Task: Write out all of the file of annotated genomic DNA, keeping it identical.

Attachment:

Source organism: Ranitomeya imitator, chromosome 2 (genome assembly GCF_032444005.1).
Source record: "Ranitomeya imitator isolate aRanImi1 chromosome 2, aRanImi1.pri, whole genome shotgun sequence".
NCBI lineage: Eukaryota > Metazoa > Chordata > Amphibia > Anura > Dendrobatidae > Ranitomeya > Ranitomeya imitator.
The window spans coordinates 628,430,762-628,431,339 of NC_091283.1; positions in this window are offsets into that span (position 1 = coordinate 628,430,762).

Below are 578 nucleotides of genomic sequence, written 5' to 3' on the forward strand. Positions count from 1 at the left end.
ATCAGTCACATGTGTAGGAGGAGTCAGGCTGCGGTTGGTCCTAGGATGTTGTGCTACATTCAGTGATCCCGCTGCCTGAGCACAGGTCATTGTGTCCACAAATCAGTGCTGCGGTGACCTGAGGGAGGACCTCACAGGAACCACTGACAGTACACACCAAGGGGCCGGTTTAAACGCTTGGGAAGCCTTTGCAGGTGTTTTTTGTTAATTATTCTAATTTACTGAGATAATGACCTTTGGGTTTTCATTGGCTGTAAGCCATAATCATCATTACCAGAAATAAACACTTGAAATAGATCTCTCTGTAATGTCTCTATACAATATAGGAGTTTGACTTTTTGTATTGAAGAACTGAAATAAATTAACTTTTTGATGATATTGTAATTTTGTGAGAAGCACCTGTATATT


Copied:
Source organism: Ranitomeya imitator, chromosome 2 (genome assembly GCF_032444005.1).
Source record: "Ranitomeya imitator isolate aRanImi1 chromosome 2, aRanImi1.pri, whole genome shotgun sequence".
NCBI lineage: Eukaryota > Metazoa > Chordata > Amphibia > Anura > Dendrobatidae > Ranitomeya > Ranitomeya imitator.
The window spans coordinates 628,430,762-628,431,339 of NC_091283.1; positions in this window are offsets into that span (position 1 = coordinate 628,430,762).

Below are 578 nucleotides of genomic sequence, written 5' to 3' on the forward strand. Positions count from 1 at the left end.
ATCAGTCACATGTGTAGGAGGAGTCAGGCTGCGGTTGGTCCTAGGATGTTGTGCTACATTCAGTGATCCCGCTGCCTGAGCACAGGTCATTGTGTCCACAAATCAGTGCTGCGGTGACCTGAGGGAGGACCTCACAGGAACCACTGACAGTACACACCAAGGGGCCGGTTTAAACGCTTGGGAAGCCTTTGCAGGTGTTTTTTGTTAATTATTCTAATTTACTGAGATAATGACCTTTGGGTTTTCATTGGCTGTAAGCCATAATCATCATTACCAGAAATAAACACTTGAAATAGATCTCTCTGTAATGTCTCTATACAATATAGGAGTTTGACTTTTTGTATTGAAGAACTGAAATAAATTAACTTTTTGATGATATTGTAATTTTGTGAGAAGCACCTGTATATT